The Caprica storyline is a little ambiguous. I don't really get what role the computer from the Cylon heavy raider is playing. Supposedly, the heavy raider can jump all the way back to Caprica in a single jump, which is why using it was appealing. But the colonials instead rip the navigational computer out of it, install it on one raptor, and then do ten jumps back to Caprica.

Why did they need the heavy raider's navigational computer if they were just going to do ten jumps back to Caprica? Does the heavy raider's navigational computer make their jumps more efficient or something? Without it would it have been 50 jumps? There's nothing particularly wrong with this plot thread, but in my opinion it's left far too vague. I would have much rather seen the Cylon heavy raider than 19 raptors anyway. Why didn't they use that instead to perform the rescue? It would have been one jump back to Caprica and with the additional benefit of letting them blend in as Cylons.

The multiple raptors does, however, allow for the discovery of that habitable planet, which becomes a central campaign issue. It also allows for the cute little notion that one of the raptors jumped into a mountain on Caprica, destroying it. This is a nifty science fiction detail which is reminiscent of Star Trek transporter accidents.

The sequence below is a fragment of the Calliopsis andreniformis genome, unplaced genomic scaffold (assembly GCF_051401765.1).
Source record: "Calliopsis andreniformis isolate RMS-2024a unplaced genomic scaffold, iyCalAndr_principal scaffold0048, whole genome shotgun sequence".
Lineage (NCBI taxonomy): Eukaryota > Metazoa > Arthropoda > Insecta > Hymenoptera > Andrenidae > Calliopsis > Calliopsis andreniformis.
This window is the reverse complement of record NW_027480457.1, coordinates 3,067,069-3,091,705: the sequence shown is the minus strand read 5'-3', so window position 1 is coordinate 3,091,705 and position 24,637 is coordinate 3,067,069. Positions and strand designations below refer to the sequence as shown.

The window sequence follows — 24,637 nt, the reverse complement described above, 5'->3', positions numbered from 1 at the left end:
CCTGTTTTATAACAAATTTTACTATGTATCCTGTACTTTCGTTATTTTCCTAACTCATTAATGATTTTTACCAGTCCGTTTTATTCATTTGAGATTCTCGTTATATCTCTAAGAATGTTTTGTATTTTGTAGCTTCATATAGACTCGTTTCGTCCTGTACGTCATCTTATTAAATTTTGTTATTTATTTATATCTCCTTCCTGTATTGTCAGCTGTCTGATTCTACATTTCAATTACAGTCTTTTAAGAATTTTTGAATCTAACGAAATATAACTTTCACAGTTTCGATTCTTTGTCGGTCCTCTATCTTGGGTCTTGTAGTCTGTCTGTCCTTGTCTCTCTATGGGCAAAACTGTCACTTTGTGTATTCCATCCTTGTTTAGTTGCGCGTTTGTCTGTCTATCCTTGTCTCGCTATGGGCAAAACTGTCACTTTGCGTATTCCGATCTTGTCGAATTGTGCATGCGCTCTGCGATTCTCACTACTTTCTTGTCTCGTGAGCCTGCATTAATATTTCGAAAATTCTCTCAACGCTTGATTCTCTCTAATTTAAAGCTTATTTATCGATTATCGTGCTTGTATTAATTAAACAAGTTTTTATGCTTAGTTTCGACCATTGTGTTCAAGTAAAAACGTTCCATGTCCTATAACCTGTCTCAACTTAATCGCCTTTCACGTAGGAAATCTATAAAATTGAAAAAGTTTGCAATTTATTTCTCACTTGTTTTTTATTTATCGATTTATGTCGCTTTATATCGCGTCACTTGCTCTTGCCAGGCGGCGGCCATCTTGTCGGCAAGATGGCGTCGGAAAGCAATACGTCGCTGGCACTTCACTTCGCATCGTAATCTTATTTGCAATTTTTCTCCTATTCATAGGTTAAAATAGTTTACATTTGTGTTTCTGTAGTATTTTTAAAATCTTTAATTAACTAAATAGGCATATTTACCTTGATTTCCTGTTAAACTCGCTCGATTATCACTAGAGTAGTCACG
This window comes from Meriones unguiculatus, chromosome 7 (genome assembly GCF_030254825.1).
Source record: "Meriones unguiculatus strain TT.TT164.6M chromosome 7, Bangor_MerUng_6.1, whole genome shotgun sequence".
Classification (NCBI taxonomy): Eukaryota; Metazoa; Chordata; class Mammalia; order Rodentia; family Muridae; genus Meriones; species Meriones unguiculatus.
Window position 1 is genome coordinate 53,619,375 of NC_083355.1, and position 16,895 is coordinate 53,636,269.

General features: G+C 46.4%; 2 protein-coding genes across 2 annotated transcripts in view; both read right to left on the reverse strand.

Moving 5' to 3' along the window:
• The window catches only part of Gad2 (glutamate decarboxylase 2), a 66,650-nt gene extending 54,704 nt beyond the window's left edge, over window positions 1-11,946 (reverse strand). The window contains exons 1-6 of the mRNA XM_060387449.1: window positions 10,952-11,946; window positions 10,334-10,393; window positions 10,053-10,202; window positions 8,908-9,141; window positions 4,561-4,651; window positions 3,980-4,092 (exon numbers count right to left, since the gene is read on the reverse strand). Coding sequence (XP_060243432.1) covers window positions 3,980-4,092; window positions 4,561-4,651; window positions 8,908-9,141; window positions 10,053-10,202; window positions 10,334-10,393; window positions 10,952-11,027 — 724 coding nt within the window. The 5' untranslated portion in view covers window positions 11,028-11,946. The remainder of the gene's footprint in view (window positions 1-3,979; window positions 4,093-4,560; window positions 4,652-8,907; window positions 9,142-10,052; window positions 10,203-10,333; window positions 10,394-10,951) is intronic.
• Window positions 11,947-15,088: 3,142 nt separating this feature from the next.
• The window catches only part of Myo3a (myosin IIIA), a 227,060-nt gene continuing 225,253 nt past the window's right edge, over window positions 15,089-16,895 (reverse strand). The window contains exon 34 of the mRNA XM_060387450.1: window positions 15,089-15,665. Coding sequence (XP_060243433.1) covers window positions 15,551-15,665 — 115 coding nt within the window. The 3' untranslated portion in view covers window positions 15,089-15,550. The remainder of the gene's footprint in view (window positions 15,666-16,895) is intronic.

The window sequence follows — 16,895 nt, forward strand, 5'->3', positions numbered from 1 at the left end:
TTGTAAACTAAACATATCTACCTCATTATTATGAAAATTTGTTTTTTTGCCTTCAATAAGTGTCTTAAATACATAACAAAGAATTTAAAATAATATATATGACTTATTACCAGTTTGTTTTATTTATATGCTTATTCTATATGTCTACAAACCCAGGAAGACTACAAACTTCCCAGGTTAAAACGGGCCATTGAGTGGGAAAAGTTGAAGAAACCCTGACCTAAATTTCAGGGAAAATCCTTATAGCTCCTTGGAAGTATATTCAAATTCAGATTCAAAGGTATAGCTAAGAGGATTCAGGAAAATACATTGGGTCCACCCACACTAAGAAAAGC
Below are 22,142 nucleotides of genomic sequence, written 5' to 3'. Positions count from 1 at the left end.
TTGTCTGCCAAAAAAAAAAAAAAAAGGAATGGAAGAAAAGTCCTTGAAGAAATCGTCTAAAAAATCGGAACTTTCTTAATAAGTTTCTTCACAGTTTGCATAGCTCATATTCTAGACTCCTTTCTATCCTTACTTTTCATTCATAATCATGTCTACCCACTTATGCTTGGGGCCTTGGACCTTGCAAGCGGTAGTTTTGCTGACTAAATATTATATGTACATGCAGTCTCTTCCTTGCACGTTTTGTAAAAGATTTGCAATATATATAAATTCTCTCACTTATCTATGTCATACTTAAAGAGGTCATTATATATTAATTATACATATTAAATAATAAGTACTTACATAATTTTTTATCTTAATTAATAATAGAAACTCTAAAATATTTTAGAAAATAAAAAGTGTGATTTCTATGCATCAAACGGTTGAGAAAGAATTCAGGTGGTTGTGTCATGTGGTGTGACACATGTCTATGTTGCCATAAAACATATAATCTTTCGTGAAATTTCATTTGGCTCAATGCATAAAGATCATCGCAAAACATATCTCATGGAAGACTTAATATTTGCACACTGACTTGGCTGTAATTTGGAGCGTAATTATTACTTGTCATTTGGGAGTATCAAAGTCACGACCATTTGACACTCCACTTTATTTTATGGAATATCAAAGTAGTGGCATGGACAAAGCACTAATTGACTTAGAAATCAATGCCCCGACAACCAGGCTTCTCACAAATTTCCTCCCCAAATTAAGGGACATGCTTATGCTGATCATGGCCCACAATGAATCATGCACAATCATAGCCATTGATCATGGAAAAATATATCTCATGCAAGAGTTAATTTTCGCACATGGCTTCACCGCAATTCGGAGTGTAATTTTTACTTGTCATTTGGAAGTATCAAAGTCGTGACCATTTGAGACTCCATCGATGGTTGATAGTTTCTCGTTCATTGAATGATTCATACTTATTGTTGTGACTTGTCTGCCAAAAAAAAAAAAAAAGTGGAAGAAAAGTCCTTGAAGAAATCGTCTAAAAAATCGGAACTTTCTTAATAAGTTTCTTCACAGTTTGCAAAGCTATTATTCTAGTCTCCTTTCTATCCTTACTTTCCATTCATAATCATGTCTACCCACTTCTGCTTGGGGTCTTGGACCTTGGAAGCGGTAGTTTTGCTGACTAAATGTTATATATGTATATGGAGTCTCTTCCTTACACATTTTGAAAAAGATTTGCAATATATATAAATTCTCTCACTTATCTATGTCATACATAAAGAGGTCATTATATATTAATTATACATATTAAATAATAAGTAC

The notion of permanent settlement on that planet is however ridiculous. Not because there's a chance of the Cylons finding it but because there are multiple Cylon agents in the fleet and all it takes is one agent to devise a way to alert the Cylons to the location and it's all over. The way this episode plays out it is looking like Baltar's going to win the election and that planet will be permanently settled. Gee, what do you think's going to happen next? You think the Cylons might just, oh, I don't know, find it somehow? This is all so insultingly obvious to the audience.

The following are comments submitted by my readers.

  • From Hugo Ahlenius on 2012-06-29 at 4:57pm:
    I find it a bit odd that there is only one group of survivors on Caprica. Assuming that Caprica is roughly earth-size (is it?) there should at least be a few pockets of survivors/resistance, right? And what about the other colonies?

    But they only talk about rescuing Anders group.